A Las Vegas police officer is being investigated by a federal grand jury after he kicked a man in diabetic shock five times in the head during a traffic stop, it was revealed today.
Henderson police sergeant Brett Seekatz was caught on dashboard camera beating Adam Greene after he was dragged from his car in the controversial 2010 incident.
In the video, Greene was stopped by officers who said they thought he was driving drunk. The diabetic was in fact suffering from severe hyperglycemia while on his way to work.
The man is shown to be unresponsive when an officer walks up to him, cursing, and kicks him in the head.
He is then kneed in the ribs by other officers as he screams out in pain.
Paramedics arrived on the scene and Greene was treated for low blood sugar. He was later treated for fractured ribs and bruises all over his body including his face and scalp.
In February, Greene was awarded a $292,500 settlement in the beating case.
Seekatz was ‘disciplined’ at the time, according to a Henderson police department statement, but was not suspended from duty or demoted.
However, it was revealed Tuesday that a grand jury has been hearing evidence for months about the incident.
Grand jury sessions are secret, and it is unknown what, if any, charges federal prosecutors are seeking against Seekatz, according to the Las Vegas Review-Journal.
The newspaper reported that the federal investigation was referenced in an email from Las Vegas Police Protective Association director Chris Collins to the union’s nearly 3,000 members last week.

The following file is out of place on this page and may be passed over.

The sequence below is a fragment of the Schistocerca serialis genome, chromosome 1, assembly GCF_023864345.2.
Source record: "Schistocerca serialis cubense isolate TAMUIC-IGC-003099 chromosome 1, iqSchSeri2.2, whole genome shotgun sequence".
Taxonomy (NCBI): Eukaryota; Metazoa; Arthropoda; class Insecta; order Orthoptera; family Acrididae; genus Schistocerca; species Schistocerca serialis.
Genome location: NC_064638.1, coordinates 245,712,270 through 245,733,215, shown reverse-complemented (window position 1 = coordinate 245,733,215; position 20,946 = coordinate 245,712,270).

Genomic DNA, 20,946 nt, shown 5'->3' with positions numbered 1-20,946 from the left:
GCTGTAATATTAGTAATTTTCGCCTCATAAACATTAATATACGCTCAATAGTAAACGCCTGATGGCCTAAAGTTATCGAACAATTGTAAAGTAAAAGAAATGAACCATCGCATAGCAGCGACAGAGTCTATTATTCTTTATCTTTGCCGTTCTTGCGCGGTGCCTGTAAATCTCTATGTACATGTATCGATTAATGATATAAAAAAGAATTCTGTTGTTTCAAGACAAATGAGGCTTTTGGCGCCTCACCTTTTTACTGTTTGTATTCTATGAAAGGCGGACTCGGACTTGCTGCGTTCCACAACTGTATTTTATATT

In the note, Collins outlined recent changes in the department’s use-of-force hearings. He also advised officers not to testify if subpoenaed to appear, mentioning a federal investigation stemming from a ‘high-profile arrest.’
‘It has come to my attention that the local U.S. Attorney working with Department of Justice Civil Rights prosecutors, has been investigating another department’s officer for alleged criminal conduct arising out of a high-profile arrest,’ Collins wrote, according to the LVRJ.
The federal authorities regularly review officer-related use-of-force incidents for ‘potential civil rights violations. The risk that you may be investigated by another law enforcement agency is real and substantial,’ Collins wrote.
He told the Review Journal on Monday that he wasn’t aware of the grand jury investigation and a spokesman for the U.S. Attorney’s office said she could not confirm or deny it.
Greene’s former lawyer said the man had not yet been subpoenaed to testify in any grand jury proceedings.